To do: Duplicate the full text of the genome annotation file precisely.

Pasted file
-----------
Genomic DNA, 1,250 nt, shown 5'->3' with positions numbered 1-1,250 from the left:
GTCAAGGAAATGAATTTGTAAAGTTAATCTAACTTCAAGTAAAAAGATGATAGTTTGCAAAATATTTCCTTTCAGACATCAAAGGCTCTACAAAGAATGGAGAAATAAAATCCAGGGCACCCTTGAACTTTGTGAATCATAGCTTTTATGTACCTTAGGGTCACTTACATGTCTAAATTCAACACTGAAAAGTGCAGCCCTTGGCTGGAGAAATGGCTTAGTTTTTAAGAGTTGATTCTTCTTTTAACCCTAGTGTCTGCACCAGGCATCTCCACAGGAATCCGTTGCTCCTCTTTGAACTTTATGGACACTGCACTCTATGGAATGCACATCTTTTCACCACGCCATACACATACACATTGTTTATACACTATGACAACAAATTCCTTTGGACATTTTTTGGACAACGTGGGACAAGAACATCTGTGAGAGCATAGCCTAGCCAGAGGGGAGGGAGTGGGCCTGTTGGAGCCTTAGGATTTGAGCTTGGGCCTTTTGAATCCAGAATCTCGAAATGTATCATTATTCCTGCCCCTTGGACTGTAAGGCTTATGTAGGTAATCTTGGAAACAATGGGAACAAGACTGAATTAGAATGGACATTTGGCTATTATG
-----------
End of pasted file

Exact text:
Genomic DNA, 1,250 nt, shown 5'->3' with positions numbered 1-1,250 from the left:
GTCAAGGAAATGAATTTGTAAAGTTAATCTAACTTCAAGTAAAAAGATGATAGTTTGCAAAATATTTCCTTTCAGACATCAAAGGCTCTACAAAGAATGGAGAAATAAAATCCAGGGCACCCTTGAACTTTGTGAATCATAGCTTTTATGTACCTTAGGGTCACTTACATGTCTAAATTCAACACTGAAAAGTGCAGCCCTTGGCTGGAGAAATGGCTTAGTTTTTAAGAGTTGATTCTTCTTTTAACCCTAGTGTCTGCACCAGGCATCTCCACAGGAATCCGTTGCTCCTCTTTGAACTTTATGGACACTGCACTCTATGGAATGCACATCTTTTCACCACGCCATACACATACACATTGTTTATACACTATGACAACAAATTCCTTTGGACATTTTTTGGACAACGTGGGACAAGAACATCTGTGAGAGCATAGCCTAGCCAGAGGGGAGGGAGTGGGCCTGTTGGAGCCTTAGGATTTGAGCTTGGGCCTTTTGAATCCAGAATCTCGAAATGTATCATTATTCCTGCCCCTTGGACTGTAAGGCTTATGTAGGTAATCTTGGAAACAATGGGAACAAGACTGAATTAGAATGGACATTTGGCTATTATG